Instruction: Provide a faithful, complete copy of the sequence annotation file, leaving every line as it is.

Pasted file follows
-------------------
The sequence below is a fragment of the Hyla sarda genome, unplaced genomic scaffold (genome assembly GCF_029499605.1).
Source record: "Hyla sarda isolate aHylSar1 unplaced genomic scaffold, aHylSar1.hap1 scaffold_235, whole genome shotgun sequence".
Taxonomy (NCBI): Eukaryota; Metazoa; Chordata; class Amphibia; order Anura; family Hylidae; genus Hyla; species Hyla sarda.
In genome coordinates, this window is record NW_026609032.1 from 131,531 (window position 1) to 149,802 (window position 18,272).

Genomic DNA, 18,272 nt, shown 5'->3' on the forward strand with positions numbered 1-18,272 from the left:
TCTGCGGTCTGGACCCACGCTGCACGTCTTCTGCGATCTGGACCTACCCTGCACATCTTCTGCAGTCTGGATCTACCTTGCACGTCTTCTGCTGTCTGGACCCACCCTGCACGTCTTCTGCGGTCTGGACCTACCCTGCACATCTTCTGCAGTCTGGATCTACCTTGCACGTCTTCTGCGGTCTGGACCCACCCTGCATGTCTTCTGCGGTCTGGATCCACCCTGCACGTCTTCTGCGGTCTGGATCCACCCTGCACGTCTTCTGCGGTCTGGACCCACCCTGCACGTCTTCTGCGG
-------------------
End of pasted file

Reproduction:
The sequence below is a fragment of the Hyla sarda genome, unplaced genomic scaffold (genome assembly GCF_029499605.1).
Source record: "Hyla sarda isolate aHylSar1 unplaced genomic scaffold, aHylSar1.hap1 scaffold_235, whole genome shotgun sequence".
Taxonomy (NCBI): Eukaryota; Metazoa; Chordata; class Amphibia; order Anura; family Hylidae; genus Hyla; species Hyla sarda.
In genome coordinates, this window is record NW_026609032.1 from 131,531 (window position 1) to 149,802 (window position 18,272).

Genomic DNA, 18,272 nt, shown 5'->3' on the forward strand with positions numbered 1-18,272 from the left:
TCTGCGGTCTGGACCCACGCTGCACGTCTTCTGCGATCTGGACCTACCCTGCACATCTTCTGCAGTCTGGATCTACCTTGCACGTCTTCTGCTGTCTGGACCCACCCTGCACGTCTTCTGCGGTCTGGACCTACCCTGCACATCTTCTGCAGTCTGGATCTACCTTGCACGTCTTCTGCGGTCTGGACCCACCCTGCATGTCTTCTGCGGTCTGGATCCACCCTGCACGTCTTCTGCGGTCTGGATCCACCCTGCACGTCTTCTGCGGTCTGGACCCACCCTGCACGTCTTCTGCGG